Story Source:

The above story is based on materials provided by Creighton University. Note: Materials may be edited for content and length.


Cite This Page:

Creighton University. "Nuns Study Writes Book On Good Habits." ScienceDaily. ScienceDaily, 30 April 2007. <www.sciencedaily.com/releases/2007/04/070429105854.htm>.
Creighton University. (2007, April 30). Nuns Study Writes Book On Good Habits. ScienceDaily. Retrieved October 21, 2014 from www.sciencedaily.com/releases/2007/04/070429105854.htm
Creighton University. "Nuns Study Writes Book On Good Habits." ScienceDaily. www.sciencedaily.com/releases/2007/04/070429105854.htm (accessed October 21, 2014).

Share This



More Health & Medicine News

Tuesday, October 21, 2014

Featured Research

from universities, journals, and other organizations


Featured Videos

from AP, Reuters, AFP, and other news services

How Nigeria Beat Its Ebola Outbreak

How Nigeria Beat Its Ebola Outbreak

Newsy (Oct. 20, 2014) The World Health Organization has declared Nigeria free of Ebola. Health experts credit a bit of luck and the government's initial response. Video provided by Newsy
Powered by NewsLook.com
Another Study Suggests Viagra Is Good For The Heart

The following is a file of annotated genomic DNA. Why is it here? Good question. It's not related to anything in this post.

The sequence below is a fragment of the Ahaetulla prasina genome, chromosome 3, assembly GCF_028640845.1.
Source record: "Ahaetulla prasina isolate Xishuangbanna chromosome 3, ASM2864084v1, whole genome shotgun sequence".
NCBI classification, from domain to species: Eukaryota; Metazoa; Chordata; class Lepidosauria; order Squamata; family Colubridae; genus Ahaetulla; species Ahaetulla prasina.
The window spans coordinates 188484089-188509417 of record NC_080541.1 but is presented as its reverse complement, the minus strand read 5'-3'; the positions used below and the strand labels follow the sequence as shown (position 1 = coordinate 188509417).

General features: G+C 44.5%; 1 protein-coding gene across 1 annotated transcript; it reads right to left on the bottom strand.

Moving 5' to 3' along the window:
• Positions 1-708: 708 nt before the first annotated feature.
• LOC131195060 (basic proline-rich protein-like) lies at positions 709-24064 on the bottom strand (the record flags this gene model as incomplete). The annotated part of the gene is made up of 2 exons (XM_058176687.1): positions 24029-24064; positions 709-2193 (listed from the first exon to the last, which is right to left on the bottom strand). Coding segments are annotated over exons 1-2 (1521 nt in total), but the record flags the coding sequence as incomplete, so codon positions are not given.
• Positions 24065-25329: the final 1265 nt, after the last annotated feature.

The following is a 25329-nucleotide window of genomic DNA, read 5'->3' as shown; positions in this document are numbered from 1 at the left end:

Another Study Suggests Viagra Is Good For The Heart

Newsy (Oct. 20, 2014) An ingredient in erectile-dysfunction medications such as Viagra could improve heart function. Perhaps not surprising, given Viagra's history. Video provided by Newsy
Powered by NewsLook.com
Ebola Worries End for Dozens on U.S. Watch Lists

Ebola Worries End for Dozens on U.S. Watch Lists

Reuters - US Online Video (Oct. 20, 2014) Forty-three people who had contact with Thomas Eric Duncan, the first person diagnosed with Ebola in the U.S., were cleared overnight of twice-daily monitoring after 21 days of showing no symptoms. Rough Cut (no reporter narration). Video provided by Reuters
Powered by NewsLook.com
CDC Calls for New Ebola Safety Guidelines

CDC Calls for New Ebola Safety Guidelines

AP (Oct. 20, 2014) Centers for Disease Control and Prevention Director Dr. Tom Frieden laid out new guidelines for health care workers when dealing with the deadly Ebola virus including new precautions when taking off personal protective equipment. (Oct. 20) Video provided by AP
Powered by NewsLook.com

Search ScienceDaily

Number of stories in archives: 140,361

Find with keyword(s):
Enter a keyword or phrase to search ScienceDaily for related topics and research stories.

Save/Print:
Share:

Breaking News:

Strange & Offbeat Stories


Health & Medicine

Mind & Brain

Living & Well

In Other News

... from NewsDaily.com

Science News

Health News

Environment News

Technology News



Save/Print:
Share:

Free Subscriptions


Get the latest science news with ScienceDaily's free email newsletters, updated daily and weekly. Or view hourly updated newsfeeds in your RSS reader:

Get Social & Mobile


Keep up to date with the latest news from ScienceDaily via social networks and mobile apps:

Have Feedback?


Tell us what you think of ScienceDaily -- we welcome both positive and negative comments. Have any problems using the site? Questions?
Mobile: iPhone Android Web
Follow: Facebook Twitter Google+
Subscribe: RSS Feeds Email Newsletters
Latest Headlines Health & Medicine Mind & Brain Space & Time Matter & Energy Computers & Math Plants & Animals Earth & Climate Fossils & Ruins